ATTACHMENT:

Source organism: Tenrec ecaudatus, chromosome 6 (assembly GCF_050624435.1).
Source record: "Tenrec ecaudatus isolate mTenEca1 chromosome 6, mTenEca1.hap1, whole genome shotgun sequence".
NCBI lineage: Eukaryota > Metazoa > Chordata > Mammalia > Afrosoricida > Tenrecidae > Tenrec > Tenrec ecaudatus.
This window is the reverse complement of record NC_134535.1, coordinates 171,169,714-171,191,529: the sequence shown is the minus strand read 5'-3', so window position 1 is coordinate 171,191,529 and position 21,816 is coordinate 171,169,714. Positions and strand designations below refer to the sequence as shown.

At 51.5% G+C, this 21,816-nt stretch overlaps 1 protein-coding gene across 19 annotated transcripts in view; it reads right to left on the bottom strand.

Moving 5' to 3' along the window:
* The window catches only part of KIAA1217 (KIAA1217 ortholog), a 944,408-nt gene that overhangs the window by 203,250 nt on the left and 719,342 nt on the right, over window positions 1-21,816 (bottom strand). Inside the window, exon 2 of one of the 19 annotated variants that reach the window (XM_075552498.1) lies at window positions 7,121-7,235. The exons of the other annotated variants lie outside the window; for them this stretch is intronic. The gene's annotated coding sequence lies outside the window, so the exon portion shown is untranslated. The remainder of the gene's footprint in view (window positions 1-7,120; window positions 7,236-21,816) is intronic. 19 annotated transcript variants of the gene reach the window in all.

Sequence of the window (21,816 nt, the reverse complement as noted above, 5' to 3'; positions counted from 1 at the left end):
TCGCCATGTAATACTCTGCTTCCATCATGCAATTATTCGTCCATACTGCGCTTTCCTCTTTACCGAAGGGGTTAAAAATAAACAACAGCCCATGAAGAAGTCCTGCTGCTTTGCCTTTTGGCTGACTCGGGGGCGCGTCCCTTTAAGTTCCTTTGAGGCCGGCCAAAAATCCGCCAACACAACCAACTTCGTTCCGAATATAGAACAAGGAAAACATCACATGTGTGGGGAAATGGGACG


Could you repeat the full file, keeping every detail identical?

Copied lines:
Source organism: Tenrec ecaudatus, chromosome 6 (assembly GCF_050624435.1).
Source record: "Tenrec ecaudatus isolate mTenEca1 chromosome 6, mTenEca1.hap1, whole genome shotgun sequence".
NCBI lineage: Eukaryota > Metazoa > Chordata > Mammalia > Afrosoricida > Tenrecidae > Tenrec > Tenrec ecaudatus.
This window is the reverse complement of record NC_134535.1, coordinates 171,169,714-171,191,529: the sequence shown is the minus strand read 5'-3', so window position 1 is coordinate 171,191,529 and position 21,816 is coordinate 171,169,714. Positions and strand designations below refer to the sequence as shown.

At 51.5% G+C, this 21,816-nt stretch overlaps 1 protein-coding gene across 19 annotated transcripts in view; it reads right to left on the bottom strand.

Moving 5' to 3' along the window:
* The window catches only part of KIAA1217 (KIAA1217 ortholog), a 944,408-nt gene that overhangs the window by 203,250 nt on the left and 719,342 nt on the right, over window positions 1-21,816 (bottom strand). Inside the window, exon 2 of one of the 19 annotated variants that reach the window (XM_075552498.1) lies at window positions 7,121-7,235. The exons of the other annotated variants lie outside the window; for them this stretch is intronic. The gene's annotated coding sequence lies outside the window, so the exon portion shown is untranslated. The remainder of the gene's footprint in view (window positions 1-7,120; window positions 7,236-21,816) is intronic. 19 annotated transcript variants of the gene reach the window in all.

Sequence of the window (21,816 nt, the reverse complement as noted above, 5' to 3'; positions counted from 1 at the left end):
TCGCCATGTAATACTCTGCTTCCATCATGCAATTATTCGTCCATACTGCGCTTTCCTCTTTACCGAAGGGGTTAAAAATAAACAACAGCCCATGAAGAAGTCCTGCTGCTTTGCCTTTTGGCTGACTCGGGGGCGCGTCCCTTTAAGTTCCTTTGAGGCCGGCCAAAAATCCGCCAACACAACCAACTTCGTTCCGAATATAGAACAAGGAAAACATCACATGTGTGGGGAAATGGGACG